As I mentioned in the last post about this particular project, the front and button bands were knitted up from stitches left on a safety pin during the making of the front sections. Personally, I prefer the’ pick and knit’ types of button band because using that method, you have to pick up and then knit into a specific number of loops along the front edge, neckline and neck which effectively means that the band(s) you are making are already fitted to the garment by the sheer act of knitting into the loops.
With the stitches left on a safety pin or stitch holder method, you have to keep on knitting rows until the band fits the length of the edge when slightly stretched. But the question is, just exactly how much stretch is ‘slightly’? Not enough stretch (or too many rows knitted) and the band will be too baggy: too much stretch (or not enough rows knitted) and the band will be too tight and ruin the look of the front.
Then with this pattern once I had decided that I had knitted sufficient rows to stretched the band just enough, I had to knit back across and pick up and knit the neck band!!! But this still left the front bands ‘flapping’, as only the bottom few rows and the top where the band had become part of the neckband, were actually attached to the front section.
Which neatly brings me to the next downside to this kind of band making. You see even if you get the amount of stretch correct, you still have to sew the band evenly in place, making sure that you don’t find yourself with either not enough or too much band left by the time you’ve sewn most of it onto the front edge and reached the top, as either of these scenarios would necessitate an unpicking session. Which is why I tie the bands to the front at the midway point for a childs cardigan, or at the quarter, half and three quarter points on an adults cardigan.
To do this, I first place a yarn needle threaded with a spare strand of yarn within easy reach and then I simply:
- Pick-up the top of the front band where it has joined the top of the front section and forms part of the neck band and hold it firmly with my finger tips:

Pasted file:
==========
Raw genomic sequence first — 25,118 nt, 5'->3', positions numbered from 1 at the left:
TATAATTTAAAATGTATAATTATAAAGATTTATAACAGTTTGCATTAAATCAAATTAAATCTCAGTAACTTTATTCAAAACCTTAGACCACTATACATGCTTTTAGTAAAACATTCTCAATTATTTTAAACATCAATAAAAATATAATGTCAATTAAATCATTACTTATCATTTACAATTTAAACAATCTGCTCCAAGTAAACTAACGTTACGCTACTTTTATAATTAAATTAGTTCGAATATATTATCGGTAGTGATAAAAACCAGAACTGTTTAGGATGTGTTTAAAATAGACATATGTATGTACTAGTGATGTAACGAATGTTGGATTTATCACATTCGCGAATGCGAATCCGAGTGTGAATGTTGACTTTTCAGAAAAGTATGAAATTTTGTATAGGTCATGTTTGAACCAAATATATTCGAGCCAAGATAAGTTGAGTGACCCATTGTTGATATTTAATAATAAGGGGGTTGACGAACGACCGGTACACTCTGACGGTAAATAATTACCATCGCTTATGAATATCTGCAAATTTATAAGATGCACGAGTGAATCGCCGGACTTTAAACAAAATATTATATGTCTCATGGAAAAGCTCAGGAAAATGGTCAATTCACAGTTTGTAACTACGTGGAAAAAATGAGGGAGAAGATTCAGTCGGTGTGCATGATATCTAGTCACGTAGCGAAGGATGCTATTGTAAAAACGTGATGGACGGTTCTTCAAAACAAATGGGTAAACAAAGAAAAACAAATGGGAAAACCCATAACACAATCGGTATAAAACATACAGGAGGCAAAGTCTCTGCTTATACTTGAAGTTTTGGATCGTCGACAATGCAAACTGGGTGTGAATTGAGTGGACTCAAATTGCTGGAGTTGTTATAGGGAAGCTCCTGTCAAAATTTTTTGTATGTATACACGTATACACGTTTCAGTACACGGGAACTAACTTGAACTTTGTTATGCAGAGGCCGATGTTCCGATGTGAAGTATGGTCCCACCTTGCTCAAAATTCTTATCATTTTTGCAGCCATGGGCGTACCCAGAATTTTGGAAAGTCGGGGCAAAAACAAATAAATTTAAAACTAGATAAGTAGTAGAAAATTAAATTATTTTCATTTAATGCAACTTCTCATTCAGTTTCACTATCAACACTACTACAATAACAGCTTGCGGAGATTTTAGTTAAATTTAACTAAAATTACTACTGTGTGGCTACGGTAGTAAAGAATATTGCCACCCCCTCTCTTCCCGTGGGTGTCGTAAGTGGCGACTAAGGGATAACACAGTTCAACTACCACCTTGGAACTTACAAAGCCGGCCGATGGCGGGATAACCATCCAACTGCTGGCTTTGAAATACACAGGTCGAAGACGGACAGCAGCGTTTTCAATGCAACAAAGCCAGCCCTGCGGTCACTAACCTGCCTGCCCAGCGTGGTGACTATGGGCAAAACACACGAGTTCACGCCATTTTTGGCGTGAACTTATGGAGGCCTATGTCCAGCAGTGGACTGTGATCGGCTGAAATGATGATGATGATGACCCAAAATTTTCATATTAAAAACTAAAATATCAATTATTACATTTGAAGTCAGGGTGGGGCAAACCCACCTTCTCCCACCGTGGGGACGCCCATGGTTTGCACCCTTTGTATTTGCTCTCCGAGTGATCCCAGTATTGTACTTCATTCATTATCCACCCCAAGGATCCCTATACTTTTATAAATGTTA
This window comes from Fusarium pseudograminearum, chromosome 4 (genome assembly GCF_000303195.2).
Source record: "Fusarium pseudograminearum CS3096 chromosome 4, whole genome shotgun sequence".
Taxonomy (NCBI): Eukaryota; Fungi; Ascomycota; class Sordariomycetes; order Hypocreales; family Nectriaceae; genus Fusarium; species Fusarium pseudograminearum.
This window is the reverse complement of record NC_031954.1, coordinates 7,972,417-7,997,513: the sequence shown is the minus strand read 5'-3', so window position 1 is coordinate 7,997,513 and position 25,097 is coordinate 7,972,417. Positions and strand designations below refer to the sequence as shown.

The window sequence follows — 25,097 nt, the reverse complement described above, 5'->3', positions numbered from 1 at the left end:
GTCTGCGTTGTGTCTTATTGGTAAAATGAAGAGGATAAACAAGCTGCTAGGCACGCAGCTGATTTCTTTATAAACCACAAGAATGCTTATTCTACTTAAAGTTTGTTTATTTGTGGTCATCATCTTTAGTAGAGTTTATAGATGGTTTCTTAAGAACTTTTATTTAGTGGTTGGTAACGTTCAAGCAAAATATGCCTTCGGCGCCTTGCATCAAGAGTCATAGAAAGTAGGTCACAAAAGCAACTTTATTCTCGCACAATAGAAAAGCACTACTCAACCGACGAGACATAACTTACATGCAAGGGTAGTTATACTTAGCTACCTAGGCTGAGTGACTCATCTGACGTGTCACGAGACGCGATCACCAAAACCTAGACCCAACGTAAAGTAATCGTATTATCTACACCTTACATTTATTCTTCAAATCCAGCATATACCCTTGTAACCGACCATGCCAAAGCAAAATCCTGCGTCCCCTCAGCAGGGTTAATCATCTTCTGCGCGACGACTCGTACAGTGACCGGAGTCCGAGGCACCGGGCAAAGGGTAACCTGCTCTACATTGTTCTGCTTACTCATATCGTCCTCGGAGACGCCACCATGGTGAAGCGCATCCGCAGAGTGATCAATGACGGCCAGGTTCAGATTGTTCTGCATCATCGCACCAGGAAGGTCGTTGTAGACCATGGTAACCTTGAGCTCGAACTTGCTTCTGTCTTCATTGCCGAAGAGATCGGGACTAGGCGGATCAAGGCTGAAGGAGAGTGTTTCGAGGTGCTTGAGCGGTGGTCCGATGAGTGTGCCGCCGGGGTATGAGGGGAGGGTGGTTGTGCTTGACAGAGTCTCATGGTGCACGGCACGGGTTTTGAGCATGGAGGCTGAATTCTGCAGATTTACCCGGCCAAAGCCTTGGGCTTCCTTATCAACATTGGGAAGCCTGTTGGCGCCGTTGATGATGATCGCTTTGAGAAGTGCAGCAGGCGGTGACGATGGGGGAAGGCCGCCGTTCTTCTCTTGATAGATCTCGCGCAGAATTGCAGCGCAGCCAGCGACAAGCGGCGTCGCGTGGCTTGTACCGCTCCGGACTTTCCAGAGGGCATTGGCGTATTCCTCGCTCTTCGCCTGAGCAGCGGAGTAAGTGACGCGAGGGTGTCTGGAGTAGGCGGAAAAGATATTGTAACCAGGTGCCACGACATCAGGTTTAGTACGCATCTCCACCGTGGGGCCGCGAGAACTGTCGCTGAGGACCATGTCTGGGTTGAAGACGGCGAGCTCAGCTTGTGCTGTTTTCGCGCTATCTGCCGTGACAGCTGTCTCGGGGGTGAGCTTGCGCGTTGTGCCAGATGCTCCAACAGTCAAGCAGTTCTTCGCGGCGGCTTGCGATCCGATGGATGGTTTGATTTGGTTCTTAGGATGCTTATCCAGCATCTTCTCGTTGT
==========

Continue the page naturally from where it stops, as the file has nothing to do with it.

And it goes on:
- Then holding the bottom of the band with my other fingers, I gently pull the front out until the band and edge are straight;
- Next I look to find the mid point by eye;
- Before, still holding the top of the band, I lay the front edge and band across my lap and gently let go off the bottom edge. I find that the material of my jeans helps prevent the front from completely slackening off and so the mid point is still easy to see; and then
- I take the already threaded yarn needle and then carefully sew through the center point, tying the thread of yarn into a bow before finally checking that I have indeed marked the center point, by gently pulling the top and bottom of the front and band apart again to check the distribution of the band against the front edge.
With both bands sewn in place, I was able to complete the making up by sewing up the side seams and setting the sleeves which turned out to be surprisingly easy, all things considered. All that remained was for the button to be sewn in place and any remaining loose ends to be tidied up which is a job I usually do as I finish each section, so only a couple are left at the end.
So there you have it, a finished 3/4 sleeve top, knitted in Summer Stripes Gypsy. I really like the finished top and so does Little Mudlet.
Now for something much quicker, another baby jacket, for yet another of the teachers at school who is due to have a baby girl in a few weeks. I have another favourite little cardigan which is definitely one for the girls and so, as a break from the traditional pastel pink, I’ve chosen a mint coloured yarn for this new project: King Cole Babyglitz DK. Obviously I will be posting pictures in due course.